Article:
The Rangers rumors with Vladimir Tarasenko don’t pass the sniff test

vladimir tarasenko
ST. LOUIS, MO – MAY 21: St. Louis Blues right wing Vladimir Tarasenko (91) during game three of a first round Stanley Cup Playoff series between the Colorado Avalanche and the St. Louis Blues on May 21, 2021, at Enterprise Center, St. Louis, Mo. (Photo by Keith Gillett/Icon Sportswire via Getty Images),

Over the weekend, rumors swirled that the Rangers and Islanders were the top two teams involved in trading for Blues RW Vladimir Tarasenko. While the source is certainly questionable, it did make its way through social media and generated conversation. This was covered a month ago, so you should read this too, but Tarasenko isn’t really a fit for the Rangers. This is true both before the Pavel Buchnevich trade and after. Of course, the usual caveat of using the roster as currently constructed is required here, as things can change.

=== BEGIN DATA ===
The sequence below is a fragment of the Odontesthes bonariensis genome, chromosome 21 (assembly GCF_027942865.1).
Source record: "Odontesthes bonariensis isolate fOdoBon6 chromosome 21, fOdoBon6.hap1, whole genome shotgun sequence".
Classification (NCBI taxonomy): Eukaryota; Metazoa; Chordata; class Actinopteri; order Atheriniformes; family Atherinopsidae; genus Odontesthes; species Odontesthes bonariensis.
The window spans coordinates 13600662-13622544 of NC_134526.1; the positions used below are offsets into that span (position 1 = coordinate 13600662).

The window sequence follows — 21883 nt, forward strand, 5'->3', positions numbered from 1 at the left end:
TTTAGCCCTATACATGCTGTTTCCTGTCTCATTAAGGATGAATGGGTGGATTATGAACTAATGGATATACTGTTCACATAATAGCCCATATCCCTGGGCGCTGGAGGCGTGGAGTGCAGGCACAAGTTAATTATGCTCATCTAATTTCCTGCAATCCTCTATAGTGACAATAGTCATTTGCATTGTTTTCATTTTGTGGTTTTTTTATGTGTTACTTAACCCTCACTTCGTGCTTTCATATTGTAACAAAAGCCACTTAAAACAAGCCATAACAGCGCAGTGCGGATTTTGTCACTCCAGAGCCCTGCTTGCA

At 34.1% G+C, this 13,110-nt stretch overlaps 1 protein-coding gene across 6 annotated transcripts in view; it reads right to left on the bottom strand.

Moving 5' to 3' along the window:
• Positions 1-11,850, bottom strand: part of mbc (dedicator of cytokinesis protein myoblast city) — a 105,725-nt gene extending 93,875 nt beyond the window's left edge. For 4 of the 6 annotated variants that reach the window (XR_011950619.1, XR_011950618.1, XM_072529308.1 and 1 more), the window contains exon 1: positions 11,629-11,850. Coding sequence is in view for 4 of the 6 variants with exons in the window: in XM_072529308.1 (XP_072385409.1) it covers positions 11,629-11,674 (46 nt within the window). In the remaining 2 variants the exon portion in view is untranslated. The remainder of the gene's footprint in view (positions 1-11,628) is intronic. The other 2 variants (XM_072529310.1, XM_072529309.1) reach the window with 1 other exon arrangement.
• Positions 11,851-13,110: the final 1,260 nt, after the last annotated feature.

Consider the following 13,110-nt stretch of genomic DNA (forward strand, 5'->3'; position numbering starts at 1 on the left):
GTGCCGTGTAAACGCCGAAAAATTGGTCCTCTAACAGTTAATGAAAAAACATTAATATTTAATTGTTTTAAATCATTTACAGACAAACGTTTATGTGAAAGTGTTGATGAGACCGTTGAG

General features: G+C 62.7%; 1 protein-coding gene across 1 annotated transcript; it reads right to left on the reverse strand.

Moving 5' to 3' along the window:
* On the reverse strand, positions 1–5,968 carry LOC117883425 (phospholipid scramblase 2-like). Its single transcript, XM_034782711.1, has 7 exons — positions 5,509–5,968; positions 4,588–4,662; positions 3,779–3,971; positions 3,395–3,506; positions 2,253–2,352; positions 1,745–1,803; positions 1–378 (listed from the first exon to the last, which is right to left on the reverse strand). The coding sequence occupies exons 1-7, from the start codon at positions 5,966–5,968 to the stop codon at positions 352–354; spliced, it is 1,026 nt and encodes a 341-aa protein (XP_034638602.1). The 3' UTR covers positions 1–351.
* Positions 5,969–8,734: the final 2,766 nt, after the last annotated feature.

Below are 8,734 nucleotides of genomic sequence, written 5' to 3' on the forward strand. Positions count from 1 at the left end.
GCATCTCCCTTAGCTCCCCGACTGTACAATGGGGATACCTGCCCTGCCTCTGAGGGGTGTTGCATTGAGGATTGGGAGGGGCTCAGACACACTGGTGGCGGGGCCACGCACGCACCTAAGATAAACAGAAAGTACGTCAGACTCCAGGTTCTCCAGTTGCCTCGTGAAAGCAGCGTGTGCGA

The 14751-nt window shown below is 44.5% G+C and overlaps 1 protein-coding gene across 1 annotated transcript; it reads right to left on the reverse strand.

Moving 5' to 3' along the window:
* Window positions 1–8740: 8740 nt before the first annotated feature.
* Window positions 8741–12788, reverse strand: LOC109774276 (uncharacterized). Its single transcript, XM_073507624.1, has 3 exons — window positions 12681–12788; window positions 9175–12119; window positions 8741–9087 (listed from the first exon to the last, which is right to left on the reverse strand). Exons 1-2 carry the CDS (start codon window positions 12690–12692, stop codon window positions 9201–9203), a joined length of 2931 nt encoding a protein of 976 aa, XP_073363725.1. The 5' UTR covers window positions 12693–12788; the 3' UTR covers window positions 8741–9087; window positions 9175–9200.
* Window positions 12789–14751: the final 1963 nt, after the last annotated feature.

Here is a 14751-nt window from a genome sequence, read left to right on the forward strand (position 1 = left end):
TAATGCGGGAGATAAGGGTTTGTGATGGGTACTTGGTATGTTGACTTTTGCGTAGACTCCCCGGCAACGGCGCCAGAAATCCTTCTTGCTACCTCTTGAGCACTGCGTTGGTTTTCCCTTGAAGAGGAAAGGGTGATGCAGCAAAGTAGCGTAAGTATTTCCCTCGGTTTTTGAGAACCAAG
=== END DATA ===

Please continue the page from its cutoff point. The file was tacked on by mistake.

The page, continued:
The concern with Tarasenko is that he’s a scorer who has had three surgeries on his shoulder. He isn’t 25 anymore, and he clearly struggled each of the last two seasons with the injury. At 29 years old with two years at $7.5 million left on his deal, he’s an expensive risk both in cap hit and possibly acquisition cost. This for a position the Rangers don’t necessarily have a need to fill. Remember, they traded Buchnevich to free up cap space and open up ice time for kids. Buchnevich was cheaper than Tarasenko. This alone doesn’t pass the sniff test.

Putting pressure on Buffalo/Isles?

Perhaps this is just a ploy from the Rangers to put pressure on Buffalo or the Islanders. The latter checks out. As a division rival and likely to compete for the playoffs, making the Isles give up an extra asset is worth while. Whether or not it works remains to be seen.

As for the leverage on Buffalo? Well it’s quite simple. The Rangers are one of maybe two realistic teams still in it for Eichel. “Being in on Tarasenko” puts pressure on Buffalo to get a deal done with the Rangers, or else they will just go after the winger and get him for less. That doesn’t necessarily help the fit with the team, since they have more wingers than they know what to do with, but hey it is a strategy.

I honestly can’t see Tarasenko and the Rangers as more than an attempt at gaining more leverage on Buffalo.